After spending twelve years in a Soviet prison, Major Ivan Kuchenko has fled his homeland and is now in transit in a third country hoping to soon leave and seek asylum in the USA. He is not alone however as Comissar Vassiloff, his torturer during his imprisonment, has caught up with him. Vassilof could easily kill him - he has an assassin with him, Boris - but he decides to give him a chance to walk away. He's placed a bomb in Kuchenko's room and he give the Major 3 hours to find and disarm it. Kuchenko proves himself to be a worthy adversary. Written by
A very similar tape recorder comes into play when Martin moves to Mission Impossible. See more »
When Boris initially shoots out the windows, while Ivan is trying to put up a blanket, there are no holes in the wall behind Ivan where the shots would have ended up. See more »
The cast of characters: a cat and a mouse. This is the latter. The intended victim who may or may not know that he is to die, be it by butchery or ballet. His name is Major Ivan Kuchenko. He has, if events go according to certain plans, perhaps three or four more hours of living. But an ignorance shared by both himself and his executioner is of the fact that both of them have taken a first step - into The Twilight Zone.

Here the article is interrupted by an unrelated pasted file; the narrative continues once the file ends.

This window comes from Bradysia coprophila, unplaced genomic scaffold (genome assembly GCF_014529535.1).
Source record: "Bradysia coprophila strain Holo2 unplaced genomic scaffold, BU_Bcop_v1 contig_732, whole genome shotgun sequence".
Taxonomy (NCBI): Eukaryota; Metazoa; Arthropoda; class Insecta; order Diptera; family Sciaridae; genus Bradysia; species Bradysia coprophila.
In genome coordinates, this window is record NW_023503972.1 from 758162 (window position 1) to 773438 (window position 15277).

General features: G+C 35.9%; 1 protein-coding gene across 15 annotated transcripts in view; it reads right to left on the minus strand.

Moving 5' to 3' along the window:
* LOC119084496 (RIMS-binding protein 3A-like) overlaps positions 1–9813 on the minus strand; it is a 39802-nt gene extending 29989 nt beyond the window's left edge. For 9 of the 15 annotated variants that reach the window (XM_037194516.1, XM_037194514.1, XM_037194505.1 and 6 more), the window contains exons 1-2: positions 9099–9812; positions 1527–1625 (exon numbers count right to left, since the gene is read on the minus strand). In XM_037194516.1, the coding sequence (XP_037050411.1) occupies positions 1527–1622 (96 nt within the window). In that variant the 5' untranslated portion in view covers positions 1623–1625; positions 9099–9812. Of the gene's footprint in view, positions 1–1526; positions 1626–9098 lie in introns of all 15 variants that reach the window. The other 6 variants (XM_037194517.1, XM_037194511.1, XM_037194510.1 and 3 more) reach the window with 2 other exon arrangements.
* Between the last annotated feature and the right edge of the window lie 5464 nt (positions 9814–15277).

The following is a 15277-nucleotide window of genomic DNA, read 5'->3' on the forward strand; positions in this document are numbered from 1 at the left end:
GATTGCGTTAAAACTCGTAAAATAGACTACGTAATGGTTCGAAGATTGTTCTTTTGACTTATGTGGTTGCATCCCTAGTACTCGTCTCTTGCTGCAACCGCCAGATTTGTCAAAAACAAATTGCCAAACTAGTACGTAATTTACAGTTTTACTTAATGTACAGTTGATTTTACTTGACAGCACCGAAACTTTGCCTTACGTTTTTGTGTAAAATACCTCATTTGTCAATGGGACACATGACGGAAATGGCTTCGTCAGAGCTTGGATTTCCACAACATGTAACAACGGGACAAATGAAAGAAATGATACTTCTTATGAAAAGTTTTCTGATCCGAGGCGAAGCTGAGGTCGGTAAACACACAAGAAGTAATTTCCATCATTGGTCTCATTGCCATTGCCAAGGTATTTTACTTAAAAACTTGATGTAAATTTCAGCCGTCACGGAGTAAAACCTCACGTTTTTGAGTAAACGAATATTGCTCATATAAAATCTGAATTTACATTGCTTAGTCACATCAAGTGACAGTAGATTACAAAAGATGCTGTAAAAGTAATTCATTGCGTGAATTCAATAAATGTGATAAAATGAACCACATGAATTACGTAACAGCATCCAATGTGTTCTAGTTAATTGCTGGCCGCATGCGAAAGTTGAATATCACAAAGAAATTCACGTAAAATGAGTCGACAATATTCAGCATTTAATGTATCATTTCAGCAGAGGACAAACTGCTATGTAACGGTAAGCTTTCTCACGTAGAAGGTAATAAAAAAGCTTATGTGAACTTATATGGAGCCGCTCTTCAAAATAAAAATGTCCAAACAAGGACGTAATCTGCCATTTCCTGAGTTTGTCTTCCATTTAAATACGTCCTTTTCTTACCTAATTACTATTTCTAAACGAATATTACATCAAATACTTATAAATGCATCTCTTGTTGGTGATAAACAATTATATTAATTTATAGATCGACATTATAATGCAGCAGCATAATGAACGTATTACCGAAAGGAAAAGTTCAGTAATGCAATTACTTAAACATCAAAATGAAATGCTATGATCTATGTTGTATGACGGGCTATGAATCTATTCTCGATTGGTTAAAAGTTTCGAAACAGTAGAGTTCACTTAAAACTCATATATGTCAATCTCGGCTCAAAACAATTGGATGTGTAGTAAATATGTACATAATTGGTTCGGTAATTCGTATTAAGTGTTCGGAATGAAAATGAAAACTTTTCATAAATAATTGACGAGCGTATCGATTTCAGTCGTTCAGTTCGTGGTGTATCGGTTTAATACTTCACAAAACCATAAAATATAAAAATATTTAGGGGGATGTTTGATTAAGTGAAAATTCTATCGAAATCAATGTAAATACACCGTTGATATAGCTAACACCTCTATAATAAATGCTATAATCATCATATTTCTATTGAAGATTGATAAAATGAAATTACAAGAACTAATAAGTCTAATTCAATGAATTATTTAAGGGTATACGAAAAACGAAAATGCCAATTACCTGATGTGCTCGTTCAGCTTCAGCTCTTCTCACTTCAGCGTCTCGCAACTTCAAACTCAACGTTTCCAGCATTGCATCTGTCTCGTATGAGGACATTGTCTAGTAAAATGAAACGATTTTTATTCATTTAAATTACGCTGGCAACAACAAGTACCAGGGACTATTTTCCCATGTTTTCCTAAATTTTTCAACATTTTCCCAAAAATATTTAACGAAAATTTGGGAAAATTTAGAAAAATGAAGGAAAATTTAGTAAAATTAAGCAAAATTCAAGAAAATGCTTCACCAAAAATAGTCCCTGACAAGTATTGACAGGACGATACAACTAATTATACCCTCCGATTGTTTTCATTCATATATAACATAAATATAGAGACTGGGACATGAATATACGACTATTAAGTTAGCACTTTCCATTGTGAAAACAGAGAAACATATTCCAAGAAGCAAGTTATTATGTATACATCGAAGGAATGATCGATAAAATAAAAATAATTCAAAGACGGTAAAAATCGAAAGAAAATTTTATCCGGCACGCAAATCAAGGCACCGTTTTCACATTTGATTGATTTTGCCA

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...in that nothing really supernatural, odd, or mysterious happens. Still, a tense and solidly scripted story from Serling about a man pinned down by a sniper, challenged to find a bomb triggered by a seemingly ordinary object in a hotel room. It was nice to see a young Martin Landau as the tormented protagonist. I think two things could have been done to make the story a bit more satisfying. First, the ending always struck me as a trifle tacked on, as if Serling couldn't think of a really good way to resolve the situation and so had the villain do something uncharacteristically stupid. Second, Martin Landau's character should have employed a few more tactics to try to get away before succeeding; as it stands, there's a bit too much time spent looking for the bomb, the location of which is fairly obvious from the start, and the way he escapes also feels a bit too easy.
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